(Reuters) - More than 100 people have been killed and thousands left homeless by flash floods in north and west Afghanistan, officials said on Friday, prompting desperate pleas for help from the impoverished provincial authorities.
Thousands of homes have been engulfed by flood waters in four provinces after three days of heavy rain in what is traditionally a wet period at the start of spring.
In the northern province of Jawzjan, police chief Faqer Mohammad Jawzjani said 55 bodies had been recovered, and that the number of dead would increase over the coming days.
"Providing aid or help from the ground is impossible," he told Reuters. "We have carried 1,500 people to safe areas of neighboring districts by helicopter. We need emergency assistance from the central government and aid agencies."
The governor of neighboring Faryab province said 33 people had died there and another 80 were missing.
"Ten thousand families have been affected and more than 2,000 houses have been destroyed," Mohammadullah Batazhn said.
Another 13 people were killed in the provinces of Badghis and Sar-e Pol, local officials said.
(Reporting by Folad Hamdard in Kunduz, Mirwais Harooni in Kabul; Writing by Jeremy Laurence; Editing by Mark Trevelyan)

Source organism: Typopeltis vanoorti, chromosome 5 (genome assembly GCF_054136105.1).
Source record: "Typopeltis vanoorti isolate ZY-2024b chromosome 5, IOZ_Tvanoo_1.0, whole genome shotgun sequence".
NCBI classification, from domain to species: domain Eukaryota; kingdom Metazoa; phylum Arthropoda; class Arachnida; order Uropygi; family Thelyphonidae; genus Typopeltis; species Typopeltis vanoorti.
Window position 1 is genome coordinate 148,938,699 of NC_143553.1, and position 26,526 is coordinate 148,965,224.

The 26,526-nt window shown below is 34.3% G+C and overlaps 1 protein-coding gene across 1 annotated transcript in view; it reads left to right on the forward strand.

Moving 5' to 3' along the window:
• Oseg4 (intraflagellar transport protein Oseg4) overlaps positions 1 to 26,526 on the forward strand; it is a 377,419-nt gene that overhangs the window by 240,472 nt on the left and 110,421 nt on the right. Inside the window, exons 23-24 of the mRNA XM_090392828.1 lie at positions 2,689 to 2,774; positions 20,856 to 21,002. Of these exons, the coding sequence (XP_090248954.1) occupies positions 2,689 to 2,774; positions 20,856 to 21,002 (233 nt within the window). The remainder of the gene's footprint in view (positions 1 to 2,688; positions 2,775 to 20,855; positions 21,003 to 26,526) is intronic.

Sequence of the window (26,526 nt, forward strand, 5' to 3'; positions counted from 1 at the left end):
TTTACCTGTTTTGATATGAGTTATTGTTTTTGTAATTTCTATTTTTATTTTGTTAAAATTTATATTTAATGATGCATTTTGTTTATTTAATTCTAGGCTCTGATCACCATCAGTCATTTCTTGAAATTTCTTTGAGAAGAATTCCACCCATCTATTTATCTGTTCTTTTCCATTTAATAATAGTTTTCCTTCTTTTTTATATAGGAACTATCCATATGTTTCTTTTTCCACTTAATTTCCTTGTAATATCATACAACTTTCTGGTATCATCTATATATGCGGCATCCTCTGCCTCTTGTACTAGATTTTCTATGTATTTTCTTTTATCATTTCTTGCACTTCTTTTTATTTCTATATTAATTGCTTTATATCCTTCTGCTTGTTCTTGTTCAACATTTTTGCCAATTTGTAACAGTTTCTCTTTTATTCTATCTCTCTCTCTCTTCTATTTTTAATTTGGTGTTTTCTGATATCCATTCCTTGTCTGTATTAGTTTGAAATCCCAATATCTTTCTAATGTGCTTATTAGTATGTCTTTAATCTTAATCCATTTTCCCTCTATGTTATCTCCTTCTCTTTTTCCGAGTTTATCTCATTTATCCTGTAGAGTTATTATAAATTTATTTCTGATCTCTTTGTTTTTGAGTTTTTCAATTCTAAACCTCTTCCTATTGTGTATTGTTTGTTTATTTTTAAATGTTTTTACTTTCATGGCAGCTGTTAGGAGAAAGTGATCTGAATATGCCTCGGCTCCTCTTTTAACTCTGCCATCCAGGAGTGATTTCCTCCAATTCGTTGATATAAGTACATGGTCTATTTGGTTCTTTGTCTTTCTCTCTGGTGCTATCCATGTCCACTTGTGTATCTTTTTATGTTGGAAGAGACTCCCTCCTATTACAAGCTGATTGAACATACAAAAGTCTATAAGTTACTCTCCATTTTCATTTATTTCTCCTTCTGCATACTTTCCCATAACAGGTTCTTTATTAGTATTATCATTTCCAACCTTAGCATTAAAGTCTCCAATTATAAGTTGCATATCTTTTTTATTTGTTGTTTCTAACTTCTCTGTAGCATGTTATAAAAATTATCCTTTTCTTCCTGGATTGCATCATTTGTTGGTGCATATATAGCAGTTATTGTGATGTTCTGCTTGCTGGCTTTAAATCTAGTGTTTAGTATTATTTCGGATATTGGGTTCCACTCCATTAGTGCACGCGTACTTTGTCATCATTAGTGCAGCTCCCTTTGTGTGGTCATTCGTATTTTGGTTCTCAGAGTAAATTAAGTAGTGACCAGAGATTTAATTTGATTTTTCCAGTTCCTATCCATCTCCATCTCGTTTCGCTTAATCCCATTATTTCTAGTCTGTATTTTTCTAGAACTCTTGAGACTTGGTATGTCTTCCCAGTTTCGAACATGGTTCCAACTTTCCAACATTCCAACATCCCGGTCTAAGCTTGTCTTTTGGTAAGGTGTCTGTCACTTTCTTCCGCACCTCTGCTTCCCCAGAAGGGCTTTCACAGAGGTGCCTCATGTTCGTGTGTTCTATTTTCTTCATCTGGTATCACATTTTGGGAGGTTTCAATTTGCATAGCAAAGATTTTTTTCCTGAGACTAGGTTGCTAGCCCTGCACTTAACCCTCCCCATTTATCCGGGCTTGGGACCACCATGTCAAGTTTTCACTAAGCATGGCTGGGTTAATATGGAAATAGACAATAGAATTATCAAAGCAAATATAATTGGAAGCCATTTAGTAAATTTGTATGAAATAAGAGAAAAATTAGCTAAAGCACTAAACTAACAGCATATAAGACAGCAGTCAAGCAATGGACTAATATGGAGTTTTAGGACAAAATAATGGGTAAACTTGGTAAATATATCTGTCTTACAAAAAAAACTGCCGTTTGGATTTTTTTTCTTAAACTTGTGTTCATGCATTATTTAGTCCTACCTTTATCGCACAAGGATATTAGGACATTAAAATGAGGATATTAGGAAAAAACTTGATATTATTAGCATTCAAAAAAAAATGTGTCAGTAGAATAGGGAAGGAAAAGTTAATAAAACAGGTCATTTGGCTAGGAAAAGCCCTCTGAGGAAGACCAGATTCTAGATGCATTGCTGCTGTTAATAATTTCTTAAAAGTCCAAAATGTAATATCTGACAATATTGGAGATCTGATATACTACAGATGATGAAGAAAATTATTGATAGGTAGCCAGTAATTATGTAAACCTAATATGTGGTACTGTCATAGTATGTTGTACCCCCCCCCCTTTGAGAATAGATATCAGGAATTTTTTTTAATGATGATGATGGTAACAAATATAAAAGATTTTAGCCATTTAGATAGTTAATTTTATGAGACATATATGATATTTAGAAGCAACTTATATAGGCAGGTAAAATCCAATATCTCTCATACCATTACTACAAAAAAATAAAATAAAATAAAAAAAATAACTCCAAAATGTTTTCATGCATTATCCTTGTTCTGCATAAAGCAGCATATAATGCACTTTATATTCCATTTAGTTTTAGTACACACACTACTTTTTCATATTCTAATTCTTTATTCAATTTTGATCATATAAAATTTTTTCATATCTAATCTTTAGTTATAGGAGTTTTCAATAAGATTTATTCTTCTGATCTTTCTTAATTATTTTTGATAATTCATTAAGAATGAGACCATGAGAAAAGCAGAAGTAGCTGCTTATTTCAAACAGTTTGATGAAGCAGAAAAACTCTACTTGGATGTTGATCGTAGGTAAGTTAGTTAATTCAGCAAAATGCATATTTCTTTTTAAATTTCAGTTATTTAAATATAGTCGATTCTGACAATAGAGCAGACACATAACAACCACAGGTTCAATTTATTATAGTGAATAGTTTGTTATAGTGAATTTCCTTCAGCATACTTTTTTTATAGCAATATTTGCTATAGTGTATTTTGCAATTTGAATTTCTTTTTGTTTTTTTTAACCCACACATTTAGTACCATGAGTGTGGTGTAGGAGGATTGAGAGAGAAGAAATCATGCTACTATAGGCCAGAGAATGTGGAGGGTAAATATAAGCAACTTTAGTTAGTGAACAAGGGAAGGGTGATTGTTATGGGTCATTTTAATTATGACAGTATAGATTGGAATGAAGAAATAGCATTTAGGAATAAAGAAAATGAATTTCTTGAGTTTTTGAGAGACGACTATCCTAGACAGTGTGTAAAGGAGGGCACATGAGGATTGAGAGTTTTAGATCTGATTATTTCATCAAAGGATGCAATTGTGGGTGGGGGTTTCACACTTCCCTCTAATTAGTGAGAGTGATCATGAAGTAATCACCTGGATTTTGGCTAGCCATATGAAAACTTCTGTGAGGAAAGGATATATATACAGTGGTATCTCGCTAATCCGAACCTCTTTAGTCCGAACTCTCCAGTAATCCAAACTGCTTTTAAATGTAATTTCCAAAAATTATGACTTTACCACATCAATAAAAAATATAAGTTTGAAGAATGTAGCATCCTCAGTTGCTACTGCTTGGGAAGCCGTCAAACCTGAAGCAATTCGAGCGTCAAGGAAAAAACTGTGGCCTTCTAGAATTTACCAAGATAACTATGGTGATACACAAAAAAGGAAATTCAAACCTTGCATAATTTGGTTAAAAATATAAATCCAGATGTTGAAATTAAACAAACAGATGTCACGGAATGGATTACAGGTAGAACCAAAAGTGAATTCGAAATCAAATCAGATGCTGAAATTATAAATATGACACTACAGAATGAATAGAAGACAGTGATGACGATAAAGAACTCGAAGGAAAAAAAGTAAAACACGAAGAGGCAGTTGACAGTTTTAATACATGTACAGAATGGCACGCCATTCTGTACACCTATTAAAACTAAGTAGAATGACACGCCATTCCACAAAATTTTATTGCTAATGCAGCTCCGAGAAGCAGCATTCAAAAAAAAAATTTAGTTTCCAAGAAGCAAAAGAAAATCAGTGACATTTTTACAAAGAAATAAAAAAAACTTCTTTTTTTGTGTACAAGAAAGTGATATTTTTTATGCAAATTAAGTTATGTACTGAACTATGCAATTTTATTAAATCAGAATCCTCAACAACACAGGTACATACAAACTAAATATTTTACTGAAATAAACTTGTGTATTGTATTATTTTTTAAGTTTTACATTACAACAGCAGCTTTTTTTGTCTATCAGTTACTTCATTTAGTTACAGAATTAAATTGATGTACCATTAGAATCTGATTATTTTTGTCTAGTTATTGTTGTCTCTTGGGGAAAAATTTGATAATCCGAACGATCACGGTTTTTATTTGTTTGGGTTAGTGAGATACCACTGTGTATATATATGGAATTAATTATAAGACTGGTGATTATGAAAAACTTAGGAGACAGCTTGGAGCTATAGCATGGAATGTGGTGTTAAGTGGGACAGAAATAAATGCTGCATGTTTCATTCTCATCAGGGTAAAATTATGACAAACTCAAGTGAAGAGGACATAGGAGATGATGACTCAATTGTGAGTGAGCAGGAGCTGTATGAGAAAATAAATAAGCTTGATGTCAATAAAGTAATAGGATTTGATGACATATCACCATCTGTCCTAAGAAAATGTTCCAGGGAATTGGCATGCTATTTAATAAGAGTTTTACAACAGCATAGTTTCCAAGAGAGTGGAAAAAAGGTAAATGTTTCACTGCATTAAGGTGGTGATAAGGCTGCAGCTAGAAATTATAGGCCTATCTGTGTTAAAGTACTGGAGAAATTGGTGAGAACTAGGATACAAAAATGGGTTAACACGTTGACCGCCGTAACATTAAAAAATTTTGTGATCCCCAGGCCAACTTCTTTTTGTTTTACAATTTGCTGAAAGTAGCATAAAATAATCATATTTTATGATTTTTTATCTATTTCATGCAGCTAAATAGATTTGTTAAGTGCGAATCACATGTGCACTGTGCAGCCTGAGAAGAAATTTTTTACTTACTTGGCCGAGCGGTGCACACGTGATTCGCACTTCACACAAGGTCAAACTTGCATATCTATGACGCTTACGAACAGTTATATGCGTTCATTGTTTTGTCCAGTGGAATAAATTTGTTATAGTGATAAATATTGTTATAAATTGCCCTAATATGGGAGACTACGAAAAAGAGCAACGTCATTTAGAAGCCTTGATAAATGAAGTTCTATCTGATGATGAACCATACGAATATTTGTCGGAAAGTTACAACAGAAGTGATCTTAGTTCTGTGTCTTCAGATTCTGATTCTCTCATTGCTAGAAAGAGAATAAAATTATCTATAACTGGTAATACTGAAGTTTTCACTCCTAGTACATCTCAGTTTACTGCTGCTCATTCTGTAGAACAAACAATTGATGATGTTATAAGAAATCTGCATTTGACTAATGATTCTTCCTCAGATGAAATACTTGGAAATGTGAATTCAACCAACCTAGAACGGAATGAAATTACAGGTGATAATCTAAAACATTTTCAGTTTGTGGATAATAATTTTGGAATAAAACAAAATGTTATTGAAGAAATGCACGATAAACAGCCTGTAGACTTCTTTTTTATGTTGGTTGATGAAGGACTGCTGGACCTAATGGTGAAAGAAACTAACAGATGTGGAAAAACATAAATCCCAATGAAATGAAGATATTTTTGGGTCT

Flash floods devastate four provinces in northern Afghanistan.
At least 127 people died and hundreds of villagers were displaced after flash floods ravaged northern Afghanistan, disaster authorities said Sunday.
The deputy governor of Afghanistan’s northern Jowzjan province told Anadolu Agency that as a result of the flood at least 66 people had died, 36 are missing and another 15,000 had been displaced.
Initial reports indicate that Jowzjan is the worst affected province in the region.
Sar-e Pol Governor Abduljabbar Hakhbin said the death toll in the province rose to 20, and 30 others were reported missing.
The governor of the Faryab province, Mohammadollah Betash, said 33 people had died there, more than 8,000 people had been displaced and many were reported missing.
The number of dead in the Baghdis reached eight, according to Hamidollah Mobariz Hamidi, a disaster authority.
Heavy rainfall has also caused widespread damage to homes and agriculture since late Thursday.
The affected Afghan populations are in need of clean drinking water, medical supplies, food, and emergency shelter, the U.N. humanitarian affairs agency said.